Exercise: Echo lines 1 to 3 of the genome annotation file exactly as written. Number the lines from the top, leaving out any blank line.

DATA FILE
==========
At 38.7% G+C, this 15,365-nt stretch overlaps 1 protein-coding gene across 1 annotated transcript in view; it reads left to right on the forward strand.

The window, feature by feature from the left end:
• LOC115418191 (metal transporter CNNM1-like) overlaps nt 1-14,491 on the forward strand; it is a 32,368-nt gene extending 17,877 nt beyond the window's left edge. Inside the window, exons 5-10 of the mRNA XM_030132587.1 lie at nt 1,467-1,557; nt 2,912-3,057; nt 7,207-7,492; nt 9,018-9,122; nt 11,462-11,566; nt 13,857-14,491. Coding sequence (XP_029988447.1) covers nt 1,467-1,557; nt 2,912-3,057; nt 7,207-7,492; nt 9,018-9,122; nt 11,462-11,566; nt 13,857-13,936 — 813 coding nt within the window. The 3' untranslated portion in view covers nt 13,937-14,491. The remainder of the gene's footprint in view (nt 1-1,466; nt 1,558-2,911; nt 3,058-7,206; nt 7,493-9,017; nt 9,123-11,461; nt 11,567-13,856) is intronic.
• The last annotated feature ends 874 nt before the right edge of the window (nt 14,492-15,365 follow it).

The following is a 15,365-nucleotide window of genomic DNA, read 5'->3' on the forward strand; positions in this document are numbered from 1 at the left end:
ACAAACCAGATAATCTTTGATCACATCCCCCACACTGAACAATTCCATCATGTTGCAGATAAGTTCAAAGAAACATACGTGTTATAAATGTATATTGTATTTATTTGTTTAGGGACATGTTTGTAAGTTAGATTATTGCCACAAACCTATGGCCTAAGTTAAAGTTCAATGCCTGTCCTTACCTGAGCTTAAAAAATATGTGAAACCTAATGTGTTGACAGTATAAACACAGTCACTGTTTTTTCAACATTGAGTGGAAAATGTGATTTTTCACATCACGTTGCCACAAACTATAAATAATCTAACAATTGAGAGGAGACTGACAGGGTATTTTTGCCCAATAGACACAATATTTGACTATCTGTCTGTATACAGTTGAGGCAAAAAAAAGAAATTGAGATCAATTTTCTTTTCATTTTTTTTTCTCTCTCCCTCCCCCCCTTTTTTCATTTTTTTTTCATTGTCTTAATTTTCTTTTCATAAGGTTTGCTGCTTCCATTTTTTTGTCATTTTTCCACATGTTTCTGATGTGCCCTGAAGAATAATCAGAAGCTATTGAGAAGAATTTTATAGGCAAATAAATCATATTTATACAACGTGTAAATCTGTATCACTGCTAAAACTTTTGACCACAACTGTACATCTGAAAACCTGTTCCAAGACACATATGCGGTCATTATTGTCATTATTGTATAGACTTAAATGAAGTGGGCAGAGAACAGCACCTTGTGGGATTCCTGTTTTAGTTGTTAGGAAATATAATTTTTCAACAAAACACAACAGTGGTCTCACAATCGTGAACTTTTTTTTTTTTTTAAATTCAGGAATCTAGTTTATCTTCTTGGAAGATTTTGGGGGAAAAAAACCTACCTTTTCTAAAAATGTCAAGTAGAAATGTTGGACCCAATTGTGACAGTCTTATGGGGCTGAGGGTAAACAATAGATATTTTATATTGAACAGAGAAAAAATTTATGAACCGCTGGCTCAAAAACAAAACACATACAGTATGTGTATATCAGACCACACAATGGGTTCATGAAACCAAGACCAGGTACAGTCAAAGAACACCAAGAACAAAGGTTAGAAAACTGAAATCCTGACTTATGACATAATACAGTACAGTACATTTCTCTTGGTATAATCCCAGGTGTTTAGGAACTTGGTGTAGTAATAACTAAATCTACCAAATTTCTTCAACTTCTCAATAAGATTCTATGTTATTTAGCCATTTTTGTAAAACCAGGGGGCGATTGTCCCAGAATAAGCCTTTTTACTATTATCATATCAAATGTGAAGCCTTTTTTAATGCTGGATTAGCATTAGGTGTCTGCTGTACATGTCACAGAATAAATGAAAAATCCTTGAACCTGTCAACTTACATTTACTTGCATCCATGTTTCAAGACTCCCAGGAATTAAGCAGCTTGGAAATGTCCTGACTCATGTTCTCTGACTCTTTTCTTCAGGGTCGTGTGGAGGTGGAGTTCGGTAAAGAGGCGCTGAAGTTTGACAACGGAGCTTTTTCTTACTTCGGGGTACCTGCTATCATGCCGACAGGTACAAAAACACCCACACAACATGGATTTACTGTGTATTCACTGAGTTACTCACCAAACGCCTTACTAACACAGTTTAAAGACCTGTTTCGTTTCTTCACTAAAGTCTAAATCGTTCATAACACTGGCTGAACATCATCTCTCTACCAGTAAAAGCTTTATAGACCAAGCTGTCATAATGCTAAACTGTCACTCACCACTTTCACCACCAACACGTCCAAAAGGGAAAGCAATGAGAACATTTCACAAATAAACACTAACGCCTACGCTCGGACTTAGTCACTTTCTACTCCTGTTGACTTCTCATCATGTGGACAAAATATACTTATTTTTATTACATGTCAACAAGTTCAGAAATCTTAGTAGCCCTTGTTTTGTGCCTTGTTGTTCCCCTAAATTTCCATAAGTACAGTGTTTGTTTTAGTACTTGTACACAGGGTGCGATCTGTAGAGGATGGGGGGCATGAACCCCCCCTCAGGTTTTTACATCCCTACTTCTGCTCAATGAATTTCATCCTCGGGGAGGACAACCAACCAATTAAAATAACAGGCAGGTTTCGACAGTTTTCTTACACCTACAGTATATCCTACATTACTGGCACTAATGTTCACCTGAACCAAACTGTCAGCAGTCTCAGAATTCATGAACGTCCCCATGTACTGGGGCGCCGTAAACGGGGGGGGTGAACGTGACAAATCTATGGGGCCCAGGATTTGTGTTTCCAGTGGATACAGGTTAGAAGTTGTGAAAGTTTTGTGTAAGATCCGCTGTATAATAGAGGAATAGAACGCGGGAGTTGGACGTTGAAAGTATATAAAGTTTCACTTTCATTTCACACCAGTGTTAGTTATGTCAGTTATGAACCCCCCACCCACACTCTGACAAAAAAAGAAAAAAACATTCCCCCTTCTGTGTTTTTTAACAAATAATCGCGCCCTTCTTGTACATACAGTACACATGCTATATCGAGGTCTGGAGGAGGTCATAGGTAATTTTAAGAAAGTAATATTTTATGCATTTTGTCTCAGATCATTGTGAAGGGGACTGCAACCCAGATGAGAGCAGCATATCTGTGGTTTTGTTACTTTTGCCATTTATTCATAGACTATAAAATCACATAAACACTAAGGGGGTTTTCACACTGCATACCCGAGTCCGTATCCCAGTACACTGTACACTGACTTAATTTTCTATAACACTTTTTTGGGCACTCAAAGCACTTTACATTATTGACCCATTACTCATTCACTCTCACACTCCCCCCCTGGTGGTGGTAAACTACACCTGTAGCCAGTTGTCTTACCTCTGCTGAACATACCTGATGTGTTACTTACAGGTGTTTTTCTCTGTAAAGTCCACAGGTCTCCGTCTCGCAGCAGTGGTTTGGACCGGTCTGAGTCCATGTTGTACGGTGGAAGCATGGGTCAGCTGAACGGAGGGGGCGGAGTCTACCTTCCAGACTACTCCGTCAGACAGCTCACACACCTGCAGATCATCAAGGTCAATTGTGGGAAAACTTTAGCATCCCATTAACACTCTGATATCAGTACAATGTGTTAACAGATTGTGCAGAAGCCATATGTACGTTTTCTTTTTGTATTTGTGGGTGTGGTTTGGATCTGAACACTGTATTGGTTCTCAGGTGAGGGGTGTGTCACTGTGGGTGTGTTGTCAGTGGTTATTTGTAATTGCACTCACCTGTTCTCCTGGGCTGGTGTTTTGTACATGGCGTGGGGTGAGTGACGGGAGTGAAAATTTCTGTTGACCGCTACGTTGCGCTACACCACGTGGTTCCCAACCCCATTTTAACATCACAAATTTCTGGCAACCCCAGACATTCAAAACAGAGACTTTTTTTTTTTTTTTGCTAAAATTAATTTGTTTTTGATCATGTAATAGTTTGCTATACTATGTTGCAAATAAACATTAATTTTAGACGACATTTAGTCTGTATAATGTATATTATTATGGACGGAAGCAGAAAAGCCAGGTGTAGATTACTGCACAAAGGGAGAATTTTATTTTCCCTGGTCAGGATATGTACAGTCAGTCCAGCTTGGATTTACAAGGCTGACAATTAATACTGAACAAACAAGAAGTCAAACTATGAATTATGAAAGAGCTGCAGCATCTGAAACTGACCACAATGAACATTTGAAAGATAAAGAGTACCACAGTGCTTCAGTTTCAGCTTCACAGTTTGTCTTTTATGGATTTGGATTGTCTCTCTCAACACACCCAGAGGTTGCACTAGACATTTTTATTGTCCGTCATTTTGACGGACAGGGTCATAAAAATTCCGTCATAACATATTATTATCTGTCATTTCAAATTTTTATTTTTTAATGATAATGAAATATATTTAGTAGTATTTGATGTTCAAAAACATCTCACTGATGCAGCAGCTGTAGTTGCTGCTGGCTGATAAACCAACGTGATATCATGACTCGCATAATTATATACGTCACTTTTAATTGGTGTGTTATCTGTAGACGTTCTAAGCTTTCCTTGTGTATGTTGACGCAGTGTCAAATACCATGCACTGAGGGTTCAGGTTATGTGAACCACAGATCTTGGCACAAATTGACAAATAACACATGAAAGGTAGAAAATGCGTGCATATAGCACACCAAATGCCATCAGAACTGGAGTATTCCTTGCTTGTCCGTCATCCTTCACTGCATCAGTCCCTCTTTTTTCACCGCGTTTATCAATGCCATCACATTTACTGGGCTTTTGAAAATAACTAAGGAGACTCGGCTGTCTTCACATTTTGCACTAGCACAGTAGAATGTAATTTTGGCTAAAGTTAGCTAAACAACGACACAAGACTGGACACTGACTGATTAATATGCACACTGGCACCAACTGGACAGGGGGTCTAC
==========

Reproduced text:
At 38.7% G+C, this 15,365-nt stretch overlaps 1 protein-coding gene across 1 annotated transcript in view; it reads left to right on the forward strand.

The window, feature by feature from the left end:
• LOC115418191 (metal transporter CNNM1-like) overlaps nt 1-14,491 on the forward strand; it is a 32,368-nt gene extending 17,877 nt beyond the window's left edge. Inside the window, exons 5-10 of the mRNA XM_030132587.1 lie at nt 1,467-1,557; nt 2,912-3,057; nt 7,207-7,492; nt 9,018-9,122; nt 11,462-11,566; nt 13,857-14,491. Coding sequence (XP_029988447.1) covers nt 1,467-1,557; nt 2,912-3,057; nt 7,207-7,492; nt 9,018-9,122; nt 11,462-11,566; nt 13,857-13,936 — 813 coding nt within the window. The 3' untranslated portion in view covers nt 13,937-14,491. The remainder of the gene's footprint in view (nt 1-1,466; nt 1,558-2,911; nt 3,058-7,206; nt 7,493-9,017; nt 9,123-11,461; nt 11,567-13,856) is intronic.